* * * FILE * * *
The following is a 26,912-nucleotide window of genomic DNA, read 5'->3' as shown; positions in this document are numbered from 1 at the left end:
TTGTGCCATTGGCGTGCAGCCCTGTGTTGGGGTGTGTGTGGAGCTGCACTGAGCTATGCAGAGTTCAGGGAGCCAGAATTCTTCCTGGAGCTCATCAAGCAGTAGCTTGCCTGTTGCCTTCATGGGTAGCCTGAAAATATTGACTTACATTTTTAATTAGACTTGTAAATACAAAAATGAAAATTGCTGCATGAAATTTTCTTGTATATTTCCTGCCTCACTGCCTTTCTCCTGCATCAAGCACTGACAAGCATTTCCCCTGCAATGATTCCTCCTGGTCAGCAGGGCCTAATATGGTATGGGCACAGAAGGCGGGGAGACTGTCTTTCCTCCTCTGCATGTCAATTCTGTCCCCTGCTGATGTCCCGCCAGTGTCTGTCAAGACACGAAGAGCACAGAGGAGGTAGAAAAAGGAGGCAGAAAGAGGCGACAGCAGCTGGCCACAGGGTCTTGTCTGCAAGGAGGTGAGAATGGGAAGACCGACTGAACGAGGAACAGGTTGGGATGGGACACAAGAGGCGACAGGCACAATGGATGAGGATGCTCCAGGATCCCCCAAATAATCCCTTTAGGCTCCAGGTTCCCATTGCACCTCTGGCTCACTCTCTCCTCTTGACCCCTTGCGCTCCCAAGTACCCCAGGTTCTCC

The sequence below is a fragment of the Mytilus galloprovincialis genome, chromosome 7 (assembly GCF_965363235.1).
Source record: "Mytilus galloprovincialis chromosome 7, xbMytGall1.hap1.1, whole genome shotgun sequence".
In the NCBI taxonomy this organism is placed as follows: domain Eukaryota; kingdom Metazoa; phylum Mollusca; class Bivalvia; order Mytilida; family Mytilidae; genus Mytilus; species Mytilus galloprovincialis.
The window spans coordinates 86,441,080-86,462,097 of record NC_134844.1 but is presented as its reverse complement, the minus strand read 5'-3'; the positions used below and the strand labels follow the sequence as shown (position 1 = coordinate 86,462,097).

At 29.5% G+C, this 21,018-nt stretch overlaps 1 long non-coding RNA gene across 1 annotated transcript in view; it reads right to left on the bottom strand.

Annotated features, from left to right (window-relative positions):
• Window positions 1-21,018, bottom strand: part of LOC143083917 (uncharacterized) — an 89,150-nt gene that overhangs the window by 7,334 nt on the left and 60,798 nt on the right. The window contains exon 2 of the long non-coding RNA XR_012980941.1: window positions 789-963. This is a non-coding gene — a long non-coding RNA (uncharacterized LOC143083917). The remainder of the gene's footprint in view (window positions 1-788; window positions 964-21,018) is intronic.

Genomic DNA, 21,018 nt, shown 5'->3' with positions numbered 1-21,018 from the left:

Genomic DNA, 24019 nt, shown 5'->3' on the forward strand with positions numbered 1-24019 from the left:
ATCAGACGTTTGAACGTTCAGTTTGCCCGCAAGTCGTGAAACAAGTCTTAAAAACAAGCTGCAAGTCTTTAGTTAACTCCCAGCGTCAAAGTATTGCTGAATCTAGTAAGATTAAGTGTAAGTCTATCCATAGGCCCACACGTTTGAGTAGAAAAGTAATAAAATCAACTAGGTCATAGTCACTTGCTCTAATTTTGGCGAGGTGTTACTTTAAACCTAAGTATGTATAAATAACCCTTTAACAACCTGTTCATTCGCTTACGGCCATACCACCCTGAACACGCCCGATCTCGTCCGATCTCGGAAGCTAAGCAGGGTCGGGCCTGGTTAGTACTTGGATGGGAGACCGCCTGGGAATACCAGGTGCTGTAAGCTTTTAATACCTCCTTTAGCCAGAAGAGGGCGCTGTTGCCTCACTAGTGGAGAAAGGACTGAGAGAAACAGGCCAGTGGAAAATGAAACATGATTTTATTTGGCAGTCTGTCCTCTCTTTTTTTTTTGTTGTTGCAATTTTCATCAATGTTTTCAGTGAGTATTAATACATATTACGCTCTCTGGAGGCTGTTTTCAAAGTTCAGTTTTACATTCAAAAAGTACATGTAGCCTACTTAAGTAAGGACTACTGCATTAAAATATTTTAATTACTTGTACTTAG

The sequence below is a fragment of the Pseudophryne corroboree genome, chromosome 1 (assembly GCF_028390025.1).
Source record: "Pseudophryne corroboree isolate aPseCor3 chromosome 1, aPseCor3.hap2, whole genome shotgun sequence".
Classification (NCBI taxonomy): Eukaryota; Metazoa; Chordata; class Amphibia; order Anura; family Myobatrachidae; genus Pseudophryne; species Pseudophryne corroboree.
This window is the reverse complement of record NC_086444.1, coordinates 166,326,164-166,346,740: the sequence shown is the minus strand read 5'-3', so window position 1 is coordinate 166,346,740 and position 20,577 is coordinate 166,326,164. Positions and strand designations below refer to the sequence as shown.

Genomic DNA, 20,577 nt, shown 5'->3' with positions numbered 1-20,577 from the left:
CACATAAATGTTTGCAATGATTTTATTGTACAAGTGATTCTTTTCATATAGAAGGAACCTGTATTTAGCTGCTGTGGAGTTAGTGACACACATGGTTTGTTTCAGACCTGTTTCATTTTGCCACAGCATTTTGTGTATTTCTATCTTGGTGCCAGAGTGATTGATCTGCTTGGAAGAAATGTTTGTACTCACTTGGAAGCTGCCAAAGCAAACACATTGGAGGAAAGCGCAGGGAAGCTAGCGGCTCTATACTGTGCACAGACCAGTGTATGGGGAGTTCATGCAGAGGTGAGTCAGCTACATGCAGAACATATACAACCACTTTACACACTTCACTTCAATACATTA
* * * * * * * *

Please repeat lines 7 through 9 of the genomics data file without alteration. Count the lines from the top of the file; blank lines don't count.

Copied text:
At 29.5% G+C, this 21,018-nt stretch overlaps 1 long non-coding RNA gene across 1 annotated transcript in view; it reads right to left on the bottom strand.

Annotated features, from left to right (window-relative positions):
• Window positions 1-21,018, bottom strand: part of LOC143083917 (uncharacterized) — an 89,150-nt gene that overhangs the window by 7,334 nt on the left and 60,798 nt on the right. The window contains exon 2 of the long non-coding RNA XR_012980941.1: window positions 789-963. This is a non-coding gene — a long non-coding RNA (uncharacterized LOC143083917). The remainder of the gene's footprint in view (window positions 1-788; window positions 964-21,018) is intronic.